In his furious desperation he held his ground. He stood there pulsating with shame and ferocity, breathing like a jungle creature, a miserable mad idiot standing in front of them.

'Better!' The word slammed through, a shout. He spread his arms. 'Look! Me! Can’t talk sinner! His voice battered the bare walls of the room as he pointed at Gill. 'Think he’s . . . better?' He sneered at the Mule. 'Think you . . . so hold . . . deserve . . . my wife?' Turning his back, he lifted the paper toward the solemn men in the galley. 'Who wrote this? You?' He brandished it at the sober faces? 'Or you? Not her. Not her . . . say I’m—enemy.' Christian shook his head and made a disbelieving groan. 'Maddy . . . “fornication”?' He was halfway between a laugh and tears. 'I called it . . . love for you. Before God . . . love . . . honor . . . my wife . . . cherish all my days. I said it. Still truth, Maddy. Still the truth . . . in me, and always. [ . . . ]

'It was . . . you,' he said. 'Duchess. You . . . took me out of there. You married . . . duke.' He pointed at the floor. 'You tell me now—go down on my knees, and I will do it. The Devil’s gift. Not pearls, flowers . . . gowns. I give you . . . selfish, arrogant bastard . . . what I am, and I can do. I give you . . . my daughter. . . .'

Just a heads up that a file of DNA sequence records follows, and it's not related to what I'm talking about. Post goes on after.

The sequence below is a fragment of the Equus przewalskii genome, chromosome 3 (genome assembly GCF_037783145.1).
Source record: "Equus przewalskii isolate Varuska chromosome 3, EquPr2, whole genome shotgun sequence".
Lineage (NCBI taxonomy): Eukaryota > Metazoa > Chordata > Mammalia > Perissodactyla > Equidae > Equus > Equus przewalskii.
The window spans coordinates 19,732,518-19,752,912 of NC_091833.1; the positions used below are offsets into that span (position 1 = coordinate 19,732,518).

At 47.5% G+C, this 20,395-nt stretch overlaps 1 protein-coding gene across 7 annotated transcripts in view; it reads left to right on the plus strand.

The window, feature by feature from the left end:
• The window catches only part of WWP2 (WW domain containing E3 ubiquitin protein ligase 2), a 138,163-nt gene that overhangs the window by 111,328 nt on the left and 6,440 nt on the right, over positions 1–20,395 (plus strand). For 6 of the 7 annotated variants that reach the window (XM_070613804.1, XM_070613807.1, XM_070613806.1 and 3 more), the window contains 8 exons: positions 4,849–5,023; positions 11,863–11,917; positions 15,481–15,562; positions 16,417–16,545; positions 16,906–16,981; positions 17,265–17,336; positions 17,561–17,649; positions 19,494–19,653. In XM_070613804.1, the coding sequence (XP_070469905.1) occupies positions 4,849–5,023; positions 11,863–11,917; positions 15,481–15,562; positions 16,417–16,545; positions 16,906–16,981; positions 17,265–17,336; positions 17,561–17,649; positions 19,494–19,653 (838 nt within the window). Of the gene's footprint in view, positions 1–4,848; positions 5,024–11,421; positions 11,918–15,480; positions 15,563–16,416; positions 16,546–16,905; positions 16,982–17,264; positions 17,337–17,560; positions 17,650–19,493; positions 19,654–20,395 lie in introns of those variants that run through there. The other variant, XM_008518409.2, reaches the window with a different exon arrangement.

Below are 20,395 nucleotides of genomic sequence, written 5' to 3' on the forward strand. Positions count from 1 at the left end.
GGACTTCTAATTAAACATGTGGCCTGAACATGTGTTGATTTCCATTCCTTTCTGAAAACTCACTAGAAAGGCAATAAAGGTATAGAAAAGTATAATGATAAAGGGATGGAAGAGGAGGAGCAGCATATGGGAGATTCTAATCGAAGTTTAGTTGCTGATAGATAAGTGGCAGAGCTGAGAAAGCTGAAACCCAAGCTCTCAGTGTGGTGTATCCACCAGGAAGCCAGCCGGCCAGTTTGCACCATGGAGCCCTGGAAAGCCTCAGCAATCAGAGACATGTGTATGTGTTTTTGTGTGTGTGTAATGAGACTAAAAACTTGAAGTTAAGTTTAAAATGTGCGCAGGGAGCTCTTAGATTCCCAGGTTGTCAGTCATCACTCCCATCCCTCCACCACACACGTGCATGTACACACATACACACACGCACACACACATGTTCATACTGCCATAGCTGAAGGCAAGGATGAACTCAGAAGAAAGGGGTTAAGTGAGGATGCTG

Every time I read this, it wrings my heart. How hard he's trying to overcome his difficulty; how much he's straining to make her understand how much he loves and honors her. This is his worst nightmare: fear of losing his Maddygirl, his handicap, speaking of private things in front of an unsympathetic crowd, and knowing how stress worsens everything for him. And yet, he doesn't care about any of that. He's focused solely on her and what he wants to convey to her. This hero deserves all the lauds that can be sung in his name.

Swoon.